In response to requests from stakeholders, the IRS issued guidance adding state unclaimed property fund distributions to the list of reasons that taxpayers may self-certify that they missed the 60-day deadline to roll over funds to a qualified retirement plan (Rev. Proc. 2020-46). It also added a requirement to report and withhold from these distributions.
Rev. Proc. 2020-46 updates Rev. Proc. 2016-47, which lists permissible reasons for self-certification of eligibility for a waiver of the 60-day rollover requirement of distributions to eligible retirement plans, adding to that list a new reason: a distribution was made to a state unclaimed property fund. As under Rev. Proc. 2016-47, a self-certification relates only to the reasons for missing the 60-day deadline, not to whether a distribution is otherwise eligible to be rolled over.
An IRA trustee, custodian, or issuer or a plan administrator may rely on the taxpayer’s self-certification under the revenue procedure to accept and report receipt of a rollover contribution, unless that person is aware of facts contrary to the certification. The taxpayer may report a contribution made under a self-certification as a valid rollover unless and until the IRS determines otherwise. The self-certification must conform “in all material respects” to the sample in the appendix of the revenue procedure, which is attached to the updated revenue procedure.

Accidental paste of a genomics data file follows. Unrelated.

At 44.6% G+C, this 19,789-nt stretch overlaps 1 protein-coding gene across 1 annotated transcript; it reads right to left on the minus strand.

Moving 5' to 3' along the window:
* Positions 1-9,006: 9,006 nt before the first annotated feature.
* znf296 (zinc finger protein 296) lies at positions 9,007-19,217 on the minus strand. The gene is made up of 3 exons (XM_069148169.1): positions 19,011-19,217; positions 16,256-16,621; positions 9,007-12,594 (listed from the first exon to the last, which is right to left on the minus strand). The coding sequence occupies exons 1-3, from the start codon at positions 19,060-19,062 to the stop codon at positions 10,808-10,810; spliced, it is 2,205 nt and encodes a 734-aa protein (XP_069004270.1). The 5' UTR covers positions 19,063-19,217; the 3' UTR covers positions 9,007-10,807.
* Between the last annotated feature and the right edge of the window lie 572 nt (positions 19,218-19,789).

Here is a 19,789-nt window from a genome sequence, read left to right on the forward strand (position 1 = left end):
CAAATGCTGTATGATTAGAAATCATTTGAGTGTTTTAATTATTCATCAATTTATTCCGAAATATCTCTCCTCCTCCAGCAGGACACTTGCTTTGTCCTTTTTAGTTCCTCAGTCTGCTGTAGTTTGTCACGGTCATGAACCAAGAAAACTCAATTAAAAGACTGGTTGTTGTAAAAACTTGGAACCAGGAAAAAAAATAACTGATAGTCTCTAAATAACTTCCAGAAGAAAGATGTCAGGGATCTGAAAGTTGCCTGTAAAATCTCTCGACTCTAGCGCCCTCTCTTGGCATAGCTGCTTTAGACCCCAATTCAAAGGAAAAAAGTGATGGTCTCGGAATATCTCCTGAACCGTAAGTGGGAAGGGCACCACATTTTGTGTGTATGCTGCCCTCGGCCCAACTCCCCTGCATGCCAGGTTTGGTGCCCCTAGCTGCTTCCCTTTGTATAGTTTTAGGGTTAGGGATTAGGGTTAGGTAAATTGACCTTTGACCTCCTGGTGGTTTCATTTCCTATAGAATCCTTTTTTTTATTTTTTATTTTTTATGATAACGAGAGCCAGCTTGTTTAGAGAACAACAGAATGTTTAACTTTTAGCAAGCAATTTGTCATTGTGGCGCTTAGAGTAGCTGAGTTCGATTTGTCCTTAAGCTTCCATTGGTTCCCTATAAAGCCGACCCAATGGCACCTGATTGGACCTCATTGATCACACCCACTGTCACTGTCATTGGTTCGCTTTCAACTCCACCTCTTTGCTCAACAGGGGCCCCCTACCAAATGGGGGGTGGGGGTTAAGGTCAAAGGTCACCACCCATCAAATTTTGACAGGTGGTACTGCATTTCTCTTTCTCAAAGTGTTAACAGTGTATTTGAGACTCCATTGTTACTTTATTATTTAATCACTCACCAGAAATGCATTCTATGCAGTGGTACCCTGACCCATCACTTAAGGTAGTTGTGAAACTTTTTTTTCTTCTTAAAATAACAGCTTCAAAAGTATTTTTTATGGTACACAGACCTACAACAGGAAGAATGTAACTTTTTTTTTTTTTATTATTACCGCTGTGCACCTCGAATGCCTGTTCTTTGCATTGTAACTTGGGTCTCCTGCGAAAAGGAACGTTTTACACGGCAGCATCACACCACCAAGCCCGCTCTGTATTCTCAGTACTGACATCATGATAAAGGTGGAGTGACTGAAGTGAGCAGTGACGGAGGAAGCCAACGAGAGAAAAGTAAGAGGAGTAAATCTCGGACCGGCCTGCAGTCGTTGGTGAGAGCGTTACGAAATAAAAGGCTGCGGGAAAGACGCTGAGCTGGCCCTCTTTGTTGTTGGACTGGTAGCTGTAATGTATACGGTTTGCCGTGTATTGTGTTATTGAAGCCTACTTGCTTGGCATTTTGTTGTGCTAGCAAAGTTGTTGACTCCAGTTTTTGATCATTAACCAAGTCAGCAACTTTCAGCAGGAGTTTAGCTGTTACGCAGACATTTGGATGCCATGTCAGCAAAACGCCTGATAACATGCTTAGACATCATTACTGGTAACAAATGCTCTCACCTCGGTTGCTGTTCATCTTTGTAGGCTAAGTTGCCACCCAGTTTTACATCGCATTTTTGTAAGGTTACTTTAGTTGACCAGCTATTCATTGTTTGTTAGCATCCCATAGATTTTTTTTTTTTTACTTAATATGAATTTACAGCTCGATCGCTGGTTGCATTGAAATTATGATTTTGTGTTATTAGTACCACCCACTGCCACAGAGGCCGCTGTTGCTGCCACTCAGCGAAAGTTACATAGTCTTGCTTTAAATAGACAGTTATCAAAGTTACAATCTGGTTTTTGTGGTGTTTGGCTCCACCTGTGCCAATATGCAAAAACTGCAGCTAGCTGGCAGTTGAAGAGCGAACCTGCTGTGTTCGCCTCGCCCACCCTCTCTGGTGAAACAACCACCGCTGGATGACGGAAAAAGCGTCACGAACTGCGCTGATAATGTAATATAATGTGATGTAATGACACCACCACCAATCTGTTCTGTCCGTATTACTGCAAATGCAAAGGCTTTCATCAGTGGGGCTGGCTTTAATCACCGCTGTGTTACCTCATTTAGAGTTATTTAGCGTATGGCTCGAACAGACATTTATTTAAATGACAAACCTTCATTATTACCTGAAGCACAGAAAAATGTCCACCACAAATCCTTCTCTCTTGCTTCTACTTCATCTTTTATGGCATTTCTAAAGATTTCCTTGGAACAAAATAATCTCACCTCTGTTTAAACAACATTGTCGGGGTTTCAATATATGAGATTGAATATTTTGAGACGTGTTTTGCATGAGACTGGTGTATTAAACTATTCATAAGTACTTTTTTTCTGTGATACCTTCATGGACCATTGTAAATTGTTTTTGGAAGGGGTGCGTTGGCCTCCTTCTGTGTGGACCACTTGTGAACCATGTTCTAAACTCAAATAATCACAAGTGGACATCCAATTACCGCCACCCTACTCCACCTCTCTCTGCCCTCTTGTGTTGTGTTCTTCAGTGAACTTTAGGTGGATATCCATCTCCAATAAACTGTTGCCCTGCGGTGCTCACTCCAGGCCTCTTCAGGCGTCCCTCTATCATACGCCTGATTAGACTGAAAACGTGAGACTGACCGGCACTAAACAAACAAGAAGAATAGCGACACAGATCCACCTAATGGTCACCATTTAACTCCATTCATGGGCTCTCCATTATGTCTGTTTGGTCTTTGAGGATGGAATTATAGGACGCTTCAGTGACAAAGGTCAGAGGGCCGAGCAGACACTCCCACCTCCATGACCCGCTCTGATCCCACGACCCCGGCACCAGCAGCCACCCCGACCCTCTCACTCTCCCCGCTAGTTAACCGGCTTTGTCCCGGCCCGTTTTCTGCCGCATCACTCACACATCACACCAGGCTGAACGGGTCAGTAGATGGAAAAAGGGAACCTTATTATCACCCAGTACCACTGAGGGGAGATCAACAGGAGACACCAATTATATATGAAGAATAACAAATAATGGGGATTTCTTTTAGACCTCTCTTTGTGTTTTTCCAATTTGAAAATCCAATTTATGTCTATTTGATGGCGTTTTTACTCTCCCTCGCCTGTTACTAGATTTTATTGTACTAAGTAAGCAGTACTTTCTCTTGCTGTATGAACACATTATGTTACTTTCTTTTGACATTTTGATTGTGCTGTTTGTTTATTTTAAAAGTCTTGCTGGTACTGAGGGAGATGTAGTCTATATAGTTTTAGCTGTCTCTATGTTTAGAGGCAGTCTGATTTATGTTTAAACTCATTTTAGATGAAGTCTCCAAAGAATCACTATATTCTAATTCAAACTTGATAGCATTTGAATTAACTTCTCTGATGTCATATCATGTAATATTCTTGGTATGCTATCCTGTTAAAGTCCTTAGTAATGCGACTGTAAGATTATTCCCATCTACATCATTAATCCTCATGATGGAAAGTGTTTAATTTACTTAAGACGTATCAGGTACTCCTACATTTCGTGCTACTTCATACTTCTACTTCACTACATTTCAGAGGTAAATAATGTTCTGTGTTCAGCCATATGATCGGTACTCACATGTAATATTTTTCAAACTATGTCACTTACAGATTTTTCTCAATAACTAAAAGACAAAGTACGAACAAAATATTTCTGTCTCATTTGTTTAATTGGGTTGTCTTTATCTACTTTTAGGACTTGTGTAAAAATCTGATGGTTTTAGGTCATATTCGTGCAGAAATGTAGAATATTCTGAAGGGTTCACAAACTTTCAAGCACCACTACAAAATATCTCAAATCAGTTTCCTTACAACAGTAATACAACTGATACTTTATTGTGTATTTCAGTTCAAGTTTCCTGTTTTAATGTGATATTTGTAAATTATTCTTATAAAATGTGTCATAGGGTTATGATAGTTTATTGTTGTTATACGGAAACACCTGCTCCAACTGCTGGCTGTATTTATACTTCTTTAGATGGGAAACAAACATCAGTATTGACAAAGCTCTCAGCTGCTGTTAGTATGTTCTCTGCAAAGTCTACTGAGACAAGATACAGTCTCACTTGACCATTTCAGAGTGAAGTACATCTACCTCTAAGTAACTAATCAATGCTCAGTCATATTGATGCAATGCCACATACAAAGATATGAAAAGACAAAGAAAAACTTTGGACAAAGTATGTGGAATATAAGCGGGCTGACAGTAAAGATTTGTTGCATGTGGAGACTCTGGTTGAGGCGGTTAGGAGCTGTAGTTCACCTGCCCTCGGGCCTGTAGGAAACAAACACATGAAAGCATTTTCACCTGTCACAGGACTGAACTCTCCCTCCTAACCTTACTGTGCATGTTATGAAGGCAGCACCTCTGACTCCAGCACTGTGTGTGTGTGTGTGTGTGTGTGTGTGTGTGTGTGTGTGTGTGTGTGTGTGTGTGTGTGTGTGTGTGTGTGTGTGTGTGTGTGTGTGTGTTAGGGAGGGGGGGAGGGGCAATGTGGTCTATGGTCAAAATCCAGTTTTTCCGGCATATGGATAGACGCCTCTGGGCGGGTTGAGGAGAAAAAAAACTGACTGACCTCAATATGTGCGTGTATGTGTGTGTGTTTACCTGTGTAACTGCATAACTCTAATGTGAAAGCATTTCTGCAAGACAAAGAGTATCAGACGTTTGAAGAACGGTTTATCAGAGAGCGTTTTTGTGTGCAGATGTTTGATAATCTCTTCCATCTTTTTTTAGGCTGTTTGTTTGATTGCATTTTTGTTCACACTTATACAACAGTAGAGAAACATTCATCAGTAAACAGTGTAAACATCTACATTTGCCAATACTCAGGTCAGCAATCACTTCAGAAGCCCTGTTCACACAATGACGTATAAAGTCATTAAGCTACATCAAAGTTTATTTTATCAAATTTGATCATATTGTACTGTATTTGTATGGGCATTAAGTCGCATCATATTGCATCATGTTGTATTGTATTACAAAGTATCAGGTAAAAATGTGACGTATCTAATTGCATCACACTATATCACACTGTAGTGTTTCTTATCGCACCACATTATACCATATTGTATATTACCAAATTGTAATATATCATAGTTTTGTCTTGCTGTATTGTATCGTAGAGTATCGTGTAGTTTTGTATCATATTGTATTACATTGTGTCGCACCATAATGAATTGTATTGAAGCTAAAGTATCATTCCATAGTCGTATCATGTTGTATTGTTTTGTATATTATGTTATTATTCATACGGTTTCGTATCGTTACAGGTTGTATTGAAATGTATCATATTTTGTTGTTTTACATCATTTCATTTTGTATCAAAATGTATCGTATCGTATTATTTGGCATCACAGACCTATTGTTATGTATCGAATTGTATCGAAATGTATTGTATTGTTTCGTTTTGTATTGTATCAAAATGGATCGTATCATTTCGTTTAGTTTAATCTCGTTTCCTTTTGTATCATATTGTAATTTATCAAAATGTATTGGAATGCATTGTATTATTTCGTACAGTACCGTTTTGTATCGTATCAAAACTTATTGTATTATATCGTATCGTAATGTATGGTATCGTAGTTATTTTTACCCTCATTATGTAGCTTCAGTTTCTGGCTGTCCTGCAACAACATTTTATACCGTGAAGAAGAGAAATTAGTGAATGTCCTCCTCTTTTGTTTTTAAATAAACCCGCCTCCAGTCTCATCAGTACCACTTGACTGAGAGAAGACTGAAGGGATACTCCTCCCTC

For taxpayers to qualify for self-certification, the IRS cannot have previously denied relief for the rollover.
In Rev. Rul. 2020-24, the IRS added a withholding and reporting requirement for distributions from state unclaimed property funds of retirement funds.
The IRS ruling held that an individual payment of an accrued benefit from a qualified retirement plan is subject to federal income tax withholding under Sec. 3405.
In addition, the payment is subject to reporting under Sec. 6047. That reporting obligation is satisfied by issuing Form 1099-R, Distributions From Pensions, Annuities, Retirement or Profit-Sharing Plans, IRAs, Insurance Contracts, etc. The 2020 instructions to Form 1099-R provide that it must be filed for each person to whom a designated distribution of $10 or more has been made, and the total amount of the distribution (before income tax or other withholding) must be reported in box 1 of Form 1099-R, and the federal income tax withheld must be reported in box 4.
Rev. Rul. 2020-24 gives transition relief by providing that a person will not be treated as failing to comply with these withholding and reporting requirements for payments made before the earlier of Jan. 1, 2022, or the date it is reasonably practical to comply with those requirements.
— Sally P. Schreiber, J.D., (Sally.Schreiber@aicpa-cima.com) is a JofA senior editor.